Because once the Linear B scripts were decoded, the tablets and inscriptions turned out to be...
... inventories. Lists of how many jugs of olive oil and bottles of wine they had, how many arrows and spears, how many horses and cattle and sheep. No wisdom of the ancients; no gripping sagas of heroes doing heroic things; no new insights into history.
But none of that mattered. Because of the form that the inscriptions took, Arthur Evans, Alice Kober, and Michael Ventris realized pretty quickly that this was the sort of thing that the Linear B tablets were about. The scholars who deciphered this mysterious script weren't after a solution because they thought the inscriptions said something profound or worth knowing; they devoted their lives to the puzzle because it was one cubic centimeter of the universe that no one had yet made sense of.
That they succeeded is a testimony to this peculiar drive we have to understand the world around us, even when it seems to fall under the heading of "who cares?" We need to know, we humans. Wherever that urge comes from, it becomes an almost physical craving. All three of the people whose work cracked the code were united by one trait; a desperate desire to figure things out. Only one, in fact, had a particularly good formal background in linguistics. The other two were an architect and a wealthy amateur historian and archaeologist. Training wasn't the issue. What allowed them to succeed was persistence, and methodical minds that refused to admit that a solution was out of reach.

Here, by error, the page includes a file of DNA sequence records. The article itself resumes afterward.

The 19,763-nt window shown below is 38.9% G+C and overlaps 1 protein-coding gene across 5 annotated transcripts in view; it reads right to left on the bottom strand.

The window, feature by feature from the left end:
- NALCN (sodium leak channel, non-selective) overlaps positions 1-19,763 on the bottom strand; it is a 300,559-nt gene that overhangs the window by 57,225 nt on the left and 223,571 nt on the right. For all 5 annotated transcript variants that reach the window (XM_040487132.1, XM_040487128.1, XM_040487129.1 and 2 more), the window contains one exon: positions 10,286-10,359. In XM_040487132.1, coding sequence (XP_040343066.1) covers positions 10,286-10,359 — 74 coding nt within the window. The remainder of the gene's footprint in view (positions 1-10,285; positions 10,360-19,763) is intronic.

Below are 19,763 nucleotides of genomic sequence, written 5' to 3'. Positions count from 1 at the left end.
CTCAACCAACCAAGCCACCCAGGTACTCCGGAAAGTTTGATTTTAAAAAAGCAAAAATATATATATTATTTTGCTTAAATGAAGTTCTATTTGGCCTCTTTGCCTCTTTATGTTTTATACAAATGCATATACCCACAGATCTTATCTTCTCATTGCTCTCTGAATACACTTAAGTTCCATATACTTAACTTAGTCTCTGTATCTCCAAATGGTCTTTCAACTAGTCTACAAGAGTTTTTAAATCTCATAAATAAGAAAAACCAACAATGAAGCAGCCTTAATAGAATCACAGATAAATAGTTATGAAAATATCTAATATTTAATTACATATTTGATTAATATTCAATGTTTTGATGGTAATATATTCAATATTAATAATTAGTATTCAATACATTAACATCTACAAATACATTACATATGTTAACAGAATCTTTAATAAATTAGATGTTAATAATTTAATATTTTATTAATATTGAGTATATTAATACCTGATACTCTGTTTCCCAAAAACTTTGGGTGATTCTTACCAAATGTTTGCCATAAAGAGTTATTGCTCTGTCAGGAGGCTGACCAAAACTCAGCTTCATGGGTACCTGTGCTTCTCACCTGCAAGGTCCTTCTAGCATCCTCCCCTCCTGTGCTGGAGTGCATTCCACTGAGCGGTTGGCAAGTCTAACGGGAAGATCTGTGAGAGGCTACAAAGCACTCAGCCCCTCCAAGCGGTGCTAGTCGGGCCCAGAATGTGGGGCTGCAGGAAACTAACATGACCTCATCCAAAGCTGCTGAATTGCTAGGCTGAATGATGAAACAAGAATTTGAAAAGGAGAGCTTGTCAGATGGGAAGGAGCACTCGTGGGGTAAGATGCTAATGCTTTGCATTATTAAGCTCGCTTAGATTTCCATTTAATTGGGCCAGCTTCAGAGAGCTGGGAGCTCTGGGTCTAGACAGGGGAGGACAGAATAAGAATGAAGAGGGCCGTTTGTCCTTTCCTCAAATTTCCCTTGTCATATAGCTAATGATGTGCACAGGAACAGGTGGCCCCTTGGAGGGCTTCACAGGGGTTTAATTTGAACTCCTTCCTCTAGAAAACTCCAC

The story is fascinating, and by turns tragic and inspirational, but by the time I was done reading it I was left with my original question; why are we driven to know stuff that seems to have no practical application whatsoever? I completely understood how Evans, Kober, and Ventris felt, and in their place I no doubt would have felt the same way, but I'm still at a loss to explain why. It's one of those mysterious filigrees of the human mind, which perhaps is selected for because curiosity and inquisitiveness have high survival value in the big picture, even if they sometimes push us to spend our lives bringing light to some little dark cul-de-sac of human knowledge that no one outside of the field cares, or will even hear, about.
But as the brilliant geneticist Barbara McClintock, about whom I wrote last week and whose decades-long persistence in solving the mystery of transposable elements ("jumping genes") eventually resulted in a Nobel Prize, put it: "It is a tremendous joy, the whole process of finding the answer. Just pure joy."
Humans have always looked up to the skies. Art from millennia ago record the positions of the stars and planets -- and one-off astronomical events like comets, eclipses, and supernovas.
And our livelihoods were once tied to those observations. Calendars based on star positions gave the ancient Egyptians the knowledge of when to expect the Nile River to flood, allowing them to prepare to utilize every drop of that precious water in a climate where rain was rare indeed. When to plant, when to harvest, when to start storing food -- all were directed from above.
As Carl Sagan so evocatively put it, "It is no wonder that our ancestors worshiped the stars. For we are their children."
In her new book The Human Cosmos: Civilization and the Stars, scientist and author Jo Marchant looks at this connection through history, from the time of the Lascaux Cave Paintings to the building of Stonehenge to the medieval attempts to impose a "perfect" mathematics on the movement of heavenly objects to today's cutting edge astronomy and astrophysics. In a journey through history and prehistory, she tells the very human story of our attempts to comprehend what is happening in the skies over our heads -- and how our mechanized lives today have disconnected us from this deep and fundamental understanding.
[Note: if you purchase this book using the image/link below, part of the proceeds goes to support Skeptophilia!]